Troubled at sea: Freed seaman recounts atrocities of Somali pirates

Published: December 31, 2012

Gul Bacha (second from left) says he’s lost out on revenue worth nearly Rs3 million as a result of being in captivity, and wondered who would compensate him. PHOTO: FAZAL KHALIQ/EXPRESS

SWAT: “It was not life, it was hell,” said Gul Bacha, who spent a little less than three years in the captivity of Somali pirates before he was finally released.

Bacha, 40, was among the 24 crew members of MV Iceberg, a cargo ship hijacked by Somali pirates on March 29, 2010. But while he has now returned home along with another sailor also from Swat, the atrocities Bacha witnessed will linger in his memory. “We experienced the worst days of our lives during captivity. Every day was torment, every night a nightmare,” said Bacha, adding that the atrocities could not be expressed in words.

“They would strip us naked and then whip us, apart from beating us every now and then. We were hardly given any food and water. We would be given a small bottle of contaminated water every three days. The water was so filthy we would filter it with our clothes.”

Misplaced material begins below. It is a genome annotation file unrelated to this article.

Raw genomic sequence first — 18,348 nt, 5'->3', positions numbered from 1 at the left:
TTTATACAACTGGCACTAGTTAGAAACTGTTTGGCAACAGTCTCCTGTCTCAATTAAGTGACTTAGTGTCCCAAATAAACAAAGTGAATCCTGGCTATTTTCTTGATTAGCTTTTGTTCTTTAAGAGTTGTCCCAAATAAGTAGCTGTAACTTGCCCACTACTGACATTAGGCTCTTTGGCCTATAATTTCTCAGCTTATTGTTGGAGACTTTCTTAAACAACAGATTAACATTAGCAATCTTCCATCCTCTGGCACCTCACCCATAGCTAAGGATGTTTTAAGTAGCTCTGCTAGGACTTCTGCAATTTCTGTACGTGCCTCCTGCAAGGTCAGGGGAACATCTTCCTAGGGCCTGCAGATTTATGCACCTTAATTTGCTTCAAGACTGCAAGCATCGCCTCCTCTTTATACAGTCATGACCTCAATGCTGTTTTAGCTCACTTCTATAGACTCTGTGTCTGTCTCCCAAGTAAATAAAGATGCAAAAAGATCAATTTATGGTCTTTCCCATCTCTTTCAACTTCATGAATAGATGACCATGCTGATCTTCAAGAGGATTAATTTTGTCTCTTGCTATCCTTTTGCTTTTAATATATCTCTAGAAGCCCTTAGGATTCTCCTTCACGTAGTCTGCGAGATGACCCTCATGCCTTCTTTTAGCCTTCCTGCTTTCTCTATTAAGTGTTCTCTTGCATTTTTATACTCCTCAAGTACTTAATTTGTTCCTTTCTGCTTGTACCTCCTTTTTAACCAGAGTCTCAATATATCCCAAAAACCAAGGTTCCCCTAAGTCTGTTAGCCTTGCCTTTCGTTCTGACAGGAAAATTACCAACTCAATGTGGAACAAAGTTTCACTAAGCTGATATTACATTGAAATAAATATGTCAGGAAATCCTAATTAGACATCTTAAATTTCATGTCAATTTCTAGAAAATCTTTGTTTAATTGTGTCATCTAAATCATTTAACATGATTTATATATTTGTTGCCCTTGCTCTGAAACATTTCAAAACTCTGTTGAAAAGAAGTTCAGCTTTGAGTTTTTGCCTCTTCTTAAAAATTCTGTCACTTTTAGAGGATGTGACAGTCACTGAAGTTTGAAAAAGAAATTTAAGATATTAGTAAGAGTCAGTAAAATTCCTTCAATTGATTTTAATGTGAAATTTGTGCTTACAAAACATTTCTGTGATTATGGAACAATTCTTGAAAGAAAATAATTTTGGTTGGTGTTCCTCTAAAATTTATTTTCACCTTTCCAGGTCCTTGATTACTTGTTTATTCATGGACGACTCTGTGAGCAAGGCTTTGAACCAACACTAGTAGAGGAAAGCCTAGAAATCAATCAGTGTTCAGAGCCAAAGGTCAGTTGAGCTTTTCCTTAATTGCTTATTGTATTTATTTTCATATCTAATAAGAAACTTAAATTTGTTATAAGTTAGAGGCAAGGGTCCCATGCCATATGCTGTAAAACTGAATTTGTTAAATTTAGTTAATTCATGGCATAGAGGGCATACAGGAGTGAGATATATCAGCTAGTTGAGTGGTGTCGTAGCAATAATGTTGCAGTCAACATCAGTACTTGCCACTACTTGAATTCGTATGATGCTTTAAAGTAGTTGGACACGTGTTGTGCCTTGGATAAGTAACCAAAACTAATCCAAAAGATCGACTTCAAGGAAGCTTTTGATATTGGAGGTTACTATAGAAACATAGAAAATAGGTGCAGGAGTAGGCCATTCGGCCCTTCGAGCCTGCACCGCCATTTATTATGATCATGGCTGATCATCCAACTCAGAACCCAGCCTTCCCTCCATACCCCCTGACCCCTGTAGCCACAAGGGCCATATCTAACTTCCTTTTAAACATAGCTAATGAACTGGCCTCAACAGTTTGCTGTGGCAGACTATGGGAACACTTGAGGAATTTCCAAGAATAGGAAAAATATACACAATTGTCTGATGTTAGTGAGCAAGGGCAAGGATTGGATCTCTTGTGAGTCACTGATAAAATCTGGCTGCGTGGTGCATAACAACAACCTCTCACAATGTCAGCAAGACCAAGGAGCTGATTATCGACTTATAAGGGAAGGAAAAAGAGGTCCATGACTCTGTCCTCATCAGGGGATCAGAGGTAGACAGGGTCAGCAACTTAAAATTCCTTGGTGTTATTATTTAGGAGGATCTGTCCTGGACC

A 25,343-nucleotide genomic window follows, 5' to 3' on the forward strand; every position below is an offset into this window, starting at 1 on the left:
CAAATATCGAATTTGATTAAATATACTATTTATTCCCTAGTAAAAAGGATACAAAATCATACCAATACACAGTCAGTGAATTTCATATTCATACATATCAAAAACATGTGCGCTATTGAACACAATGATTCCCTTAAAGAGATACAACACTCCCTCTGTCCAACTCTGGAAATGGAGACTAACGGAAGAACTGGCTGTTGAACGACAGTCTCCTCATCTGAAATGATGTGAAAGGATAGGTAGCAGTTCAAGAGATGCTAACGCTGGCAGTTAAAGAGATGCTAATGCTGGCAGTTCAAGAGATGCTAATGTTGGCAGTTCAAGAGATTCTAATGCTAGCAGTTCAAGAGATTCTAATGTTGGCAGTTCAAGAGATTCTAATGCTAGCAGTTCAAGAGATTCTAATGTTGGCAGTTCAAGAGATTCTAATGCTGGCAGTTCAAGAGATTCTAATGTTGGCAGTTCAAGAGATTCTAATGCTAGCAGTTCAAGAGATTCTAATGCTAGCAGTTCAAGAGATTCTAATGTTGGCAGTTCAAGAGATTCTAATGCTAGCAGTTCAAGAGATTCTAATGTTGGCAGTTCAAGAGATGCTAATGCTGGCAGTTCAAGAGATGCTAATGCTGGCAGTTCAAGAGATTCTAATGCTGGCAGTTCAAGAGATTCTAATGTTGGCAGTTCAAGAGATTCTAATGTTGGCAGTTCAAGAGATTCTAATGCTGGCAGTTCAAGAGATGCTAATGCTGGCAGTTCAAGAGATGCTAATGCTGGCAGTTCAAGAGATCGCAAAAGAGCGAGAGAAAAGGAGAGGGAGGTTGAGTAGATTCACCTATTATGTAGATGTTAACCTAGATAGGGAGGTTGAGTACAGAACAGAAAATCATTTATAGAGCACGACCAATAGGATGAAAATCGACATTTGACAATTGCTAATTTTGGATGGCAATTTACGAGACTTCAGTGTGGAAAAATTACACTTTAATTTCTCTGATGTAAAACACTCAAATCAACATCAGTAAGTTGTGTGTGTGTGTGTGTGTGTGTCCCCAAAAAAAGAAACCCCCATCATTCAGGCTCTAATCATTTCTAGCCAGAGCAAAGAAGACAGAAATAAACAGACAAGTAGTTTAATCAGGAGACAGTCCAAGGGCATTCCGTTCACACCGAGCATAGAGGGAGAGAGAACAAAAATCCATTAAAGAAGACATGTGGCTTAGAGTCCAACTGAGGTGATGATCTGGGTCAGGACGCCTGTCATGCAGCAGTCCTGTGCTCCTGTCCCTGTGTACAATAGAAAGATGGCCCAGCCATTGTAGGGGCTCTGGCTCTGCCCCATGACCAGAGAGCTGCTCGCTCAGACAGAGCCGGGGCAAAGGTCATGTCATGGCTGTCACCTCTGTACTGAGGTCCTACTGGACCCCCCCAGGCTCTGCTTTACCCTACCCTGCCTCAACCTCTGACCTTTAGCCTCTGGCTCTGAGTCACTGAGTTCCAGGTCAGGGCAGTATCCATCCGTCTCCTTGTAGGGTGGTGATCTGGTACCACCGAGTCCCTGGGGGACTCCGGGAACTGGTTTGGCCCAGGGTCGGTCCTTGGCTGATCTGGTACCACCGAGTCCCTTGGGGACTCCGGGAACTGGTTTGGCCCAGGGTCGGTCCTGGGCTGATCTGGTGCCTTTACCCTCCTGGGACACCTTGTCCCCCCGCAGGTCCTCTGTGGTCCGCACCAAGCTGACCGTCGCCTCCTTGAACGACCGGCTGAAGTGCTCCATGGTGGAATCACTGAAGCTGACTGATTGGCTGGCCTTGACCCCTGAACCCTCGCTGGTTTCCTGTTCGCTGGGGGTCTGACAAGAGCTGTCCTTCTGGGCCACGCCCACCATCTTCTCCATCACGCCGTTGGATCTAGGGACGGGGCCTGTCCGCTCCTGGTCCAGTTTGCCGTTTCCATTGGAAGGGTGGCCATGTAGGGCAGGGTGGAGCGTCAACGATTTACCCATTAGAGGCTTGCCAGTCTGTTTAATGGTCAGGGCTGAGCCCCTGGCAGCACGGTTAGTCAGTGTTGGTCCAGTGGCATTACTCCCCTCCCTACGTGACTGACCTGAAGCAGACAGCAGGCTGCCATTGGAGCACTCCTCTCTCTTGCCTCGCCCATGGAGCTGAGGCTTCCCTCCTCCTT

But perhaps the gravest reminder of the ruthless pirates will be of the day they cut off both ears of one of the ship’s engineers in front of the rest of the crew. “It was a really tragic moment,” said Bacha who found it difficult to even recount the incident.Gul Bacha

Bacha criticised the ship’s owner for abandoning his crew. “We were left at the mercy of God. When the owner of the ship stopped negotiating with the pirates, we also stopped hoping for survival. Despite proper insurance, we have not been paid since three months before the ship was hijacked.”

He said he’s lost out on revenue worth nearly Rs3 million as a result of being in captivity, and wondered who would compensate him.

Bacha said being reunited with his family was not something he thought possible. “It was like a dream we never expected to come true. We never thought we would return home alive. It is not (ordinary) joy, but extreme ecstasy that we are experiencing.”

The absence of Bacha was a trying time for his family back home. “The three years of his absence were like 30 years. I could not sleep at night and would keep thinking about my son. It was also very hard for me to face his wife and children. We did not celebrate Eid and other occasions because of his captivity. Our Eid is today and excitement and joys know no bounds,” Bacha’s mother told The Express Tribune.

Bacha’s house was flocked with guests. Not only relatives, but also neighbours came to wish him well. “Today we have organised a function to thank God. It is a sort of a thanksgiving for his safe return,” explained a guest, Tahir Khan.

Published in The Express Tribune, December 31st, 2012.


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Reader Comments (1)

  • wajid
    Dec 31, 2012 - 5:53AM

    United B of America is finding terrorists in Afghanistan. Perhaps Somalia is on moon.


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